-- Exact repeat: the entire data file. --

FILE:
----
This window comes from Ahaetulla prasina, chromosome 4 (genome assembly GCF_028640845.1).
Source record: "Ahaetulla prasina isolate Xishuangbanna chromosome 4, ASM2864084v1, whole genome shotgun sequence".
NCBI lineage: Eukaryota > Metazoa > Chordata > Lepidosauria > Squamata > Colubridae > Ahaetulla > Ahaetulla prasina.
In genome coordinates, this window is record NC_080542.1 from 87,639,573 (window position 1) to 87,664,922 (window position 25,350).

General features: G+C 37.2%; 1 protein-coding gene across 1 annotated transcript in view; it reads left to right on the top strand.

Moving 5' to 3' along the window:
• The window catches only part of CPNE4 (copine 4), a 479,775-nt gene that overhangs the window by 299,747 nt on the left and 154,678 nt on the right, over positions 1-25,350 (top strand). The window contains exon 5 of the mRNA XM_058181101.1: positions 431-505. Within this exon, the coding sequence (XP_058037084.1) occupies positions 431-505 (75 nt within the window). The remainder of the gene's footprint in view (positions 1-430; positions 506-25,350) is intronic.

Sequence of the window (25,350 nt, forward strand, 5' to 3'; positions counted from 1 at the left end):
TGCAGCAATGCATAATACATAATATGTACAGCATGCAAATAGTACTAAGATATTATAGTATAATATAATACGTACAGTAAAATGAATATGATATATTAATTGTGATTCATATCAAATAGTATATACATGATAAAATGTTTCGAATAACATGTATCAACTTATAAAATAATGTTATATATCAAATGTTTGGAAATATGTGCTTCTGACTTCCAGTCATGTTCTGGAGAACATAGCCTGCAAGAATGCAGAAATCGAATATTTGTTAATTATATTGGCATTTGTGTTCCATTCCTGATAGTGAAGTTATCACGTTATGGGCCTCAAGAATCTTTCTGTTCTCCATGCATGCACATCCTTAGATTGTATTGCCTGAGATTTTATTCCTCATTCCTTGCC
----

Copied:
This window comes from Ahaetulla prasina, chromosome 4 (genome assembly GCF_028640845.1).
Source record: "Ahaetulla prasina isolate Xishuangbanna chromosome 4, ASM2864084v1, whole genome shotgun sequence".
NCBI lineage: Eukaryota > Metazoa > Chordata > Lepidosauria > Squamata > Colubridae > Ahaetulla > Ahaetulla prasina.
In genome coordinates, this window is record NC_080542.1 from 87,639,573 (window position 1) to 87,664,922 (window position 25,350).

General features: G+C 37.2%; 1 protein-coding gene across 1 annotated transcript in view; it reads left to right on the top strand.

Moving 5' to 3' along the window:
• The window catches only part of CPNE4 (copine 4), a 479,775-nt gene that overhangs the window by 299,747 nt on the left and 154,678 nt on the right, over positions 1-25,350 (top strand). The window contains exon 5 of the mRNA XM_058181101.1: positions 431-505. Within this exon, the coding sequence (XP_058037084.1) occupies positions 431-505 (75 nt within the window). The remainder of the gene's footprint in view (positions 1-430; positions 506-25,350) is intronic.

Sequence of the window (25,350 nt, forward strand, 5' to 3'; positions counted from 1 at the left end):
TGCAGCAATGCATAATACATAATATGTACAGCATGCAAATAGTACTAAGATATTATAGTATAATATAATACGTACAGTAAAATGAATATGATATATTAATTGTGATTCATATCAAATAGTATATACATGATAAAATGTTTCGAATAACATGTATCAACTTATAAAATAATGTTATATATCAAATGTTTGGAAATATGTGCTTCTGACTTCCAGTCATGTTCTGGAGAACATAGCCTGCAAGAATGCAGAAATCGAATATTTGTTAATTATATTGGCATTTGTGTTCCATTCCTGATAGTGAAGTTATCACGTTATGGGCCTCAAGAATCTTTCTGTTCTCCATGCATGCACATCCTTAGATTGTATTGCCTGAGATTTTATTCCTCATTCCTTGCC